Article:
Friday, August 2, 2013

Teen Chat & Chew: A program by my colleague Angie

I work with a great teen person at my branch library. Long story short: teens respect Angie as a staff member while also enjoying her company and conversation. Which makes programs like the one she's sharing here work really, really well.

Teen Chat & Chew

I just had a wonderful program called "Chat & Chew: Coffee and Donuts Edition." Eight teenagers attended the morning program, and it was soooo much fun!

In preparation for the program--to make sure we had plenty of books to talk about--I pulled books from the list of titles that teens discussed at the BFYA session at ALA. I also pulled books from Debra Hipes's lists, etc.

During the program, we discussed and read from books. I had large sticky notes on the walls with a few topics: what everyone was currently reading, best reads of the summer, and titles the teens were eager to read after hearing what their peers had to say about them. Here's a peek at some of the lists:

Top Teen Summer Books 2013:
  • SUPER HUMAN by Michael Owen Carroll
  • THIS BOOK IS NOT GOOD FOR YOU by Pseudonymous Bosch
  • DEEPLY ODD by Dean R. Koontz
  • SHINE by Lauren Myracle
  • SCARLET by Marissa Meyer
  • DR. BIRD'S ADVICE FOR SAD POETS by Evan Roskos
  • THE GLITCH TRILOGY by Heather Anastasiu
  • LENOBIA’S VOW by P.C. Cast
  • ROOM by Emma Donoghue

Books Teens HAD To Read After Hearing About Them:
  • PIRATE CINEMA by Cory Doctorow
  • OUT OF THE EASY by Ruta Sepetys
  • MISS PEREGRINE’S HOME FOR PECULIAR CHILDREN by Ransom Riggs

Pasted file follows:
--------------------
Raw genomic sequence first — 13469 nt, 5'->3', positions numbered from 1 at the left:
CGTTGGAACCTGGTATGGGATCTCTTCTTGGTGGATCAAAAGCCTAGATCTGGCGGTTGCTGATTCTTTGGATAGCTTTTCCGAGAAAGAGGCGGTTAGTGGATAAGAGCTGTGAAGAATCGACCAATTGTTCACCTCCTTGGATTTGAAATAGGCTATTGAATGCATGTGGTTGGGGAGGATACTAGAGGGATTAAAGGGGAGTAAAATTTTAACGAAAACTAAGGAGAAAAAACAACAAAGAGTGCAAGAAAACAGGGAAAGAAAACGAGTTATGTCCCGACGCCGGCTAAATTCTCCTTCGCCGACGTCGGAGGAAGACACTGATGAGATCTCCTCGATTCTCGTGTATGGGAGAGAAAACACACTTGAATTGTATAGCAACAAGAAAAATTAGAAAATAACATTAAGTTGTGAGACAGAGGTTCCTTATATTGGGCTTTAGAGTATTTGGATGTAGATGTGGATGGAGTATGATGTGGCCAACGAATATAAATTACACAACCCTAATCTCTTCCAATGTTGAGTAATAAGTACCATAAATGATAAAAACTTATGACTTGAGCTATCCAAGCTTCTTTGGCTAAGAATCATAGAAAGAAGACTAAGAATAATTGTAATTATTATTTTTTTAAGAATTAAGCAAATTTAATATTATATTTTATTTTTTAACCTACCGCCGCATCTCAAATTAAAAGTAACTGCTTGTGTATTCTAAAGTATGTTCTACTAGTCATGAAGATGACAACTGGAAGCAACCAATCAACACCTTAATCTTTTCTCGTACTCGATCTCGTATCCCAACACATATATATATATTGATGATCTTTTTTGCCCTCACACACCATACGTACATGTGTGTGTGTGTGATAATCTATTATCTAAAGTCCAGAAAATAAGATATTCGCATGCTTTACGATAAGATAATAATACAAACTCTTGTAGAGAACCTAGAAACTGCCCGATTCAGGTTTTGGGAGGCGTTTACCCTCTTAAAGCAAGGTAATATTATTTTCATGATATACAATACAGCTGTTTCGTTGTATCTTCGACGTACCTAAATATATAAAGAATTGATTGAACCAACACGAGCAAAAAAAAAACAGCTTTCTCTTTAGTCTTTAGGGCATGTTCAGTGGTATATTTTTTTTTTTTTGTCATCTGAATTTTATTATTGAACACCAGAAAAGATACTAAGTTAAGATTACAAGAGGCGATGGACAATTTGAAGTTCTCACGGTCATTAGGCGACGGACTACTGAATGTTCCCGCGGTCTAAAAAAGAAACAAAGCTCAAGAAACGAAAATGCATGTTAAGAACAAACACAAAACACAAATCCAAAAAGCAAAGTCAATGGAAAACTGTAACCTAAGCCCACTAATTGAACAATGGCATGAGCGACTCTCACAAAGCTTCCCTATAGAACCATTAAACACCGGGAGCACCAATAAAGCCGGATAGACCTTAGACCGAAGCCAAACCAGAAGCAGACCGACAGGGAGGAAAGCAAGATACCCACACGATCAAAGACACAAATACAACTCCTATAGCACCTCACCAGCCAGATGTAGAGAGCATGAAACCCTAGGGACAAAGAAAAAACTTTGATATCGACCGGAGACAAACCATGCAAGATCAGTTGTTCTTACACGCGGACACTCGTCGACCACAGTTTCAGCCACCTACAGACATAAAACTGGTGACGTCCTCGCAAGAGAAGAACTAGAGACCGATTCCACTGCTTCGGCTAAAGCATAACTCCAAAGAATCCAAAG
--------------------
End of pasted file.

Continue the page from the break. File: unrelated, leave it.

• UNIDENTIFIED by Rae Mariz
  • LOVE AND OTHER PERISHABLE ITEMS by Laura Buzo
  • WILL GRAYSON WILL GRAYSON by John Green and David Levithan
  • MAGGOT MOON by Sally Gardner

In addition to sharing books, 3 teens read excerpts from books they are currently writing; they all want to start a writing club here....oh my!

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Amy here again. What I love about these Teen Chat & Chew programs is that they are a) literacy focused and b) completely open-ended. There's space for conversation to develop along whatever lines interest the attendees, but everyone leaves having heard about great titles regardless of the direction of conversation. The program also involves little staff prep--books are pulled ahead of time and prompts are considered in case chatter wanes. Also, the only expense is the "chew" component; and goodness knows you must always feed the teens.

What results from these simple components is a safe space for teens to talk about books they love, issues they're thinking about (there's often an impromptu LGBT thread in these programs), and their personal interests. Hey, they even feel comfortable enough to not only read their own writing aloud, but to request a writing club program as well. These teens spend so many programs and volunteer interactions listening to us, the library staff; I love that we can offer programs in which we have ample opportunity to listen to them.


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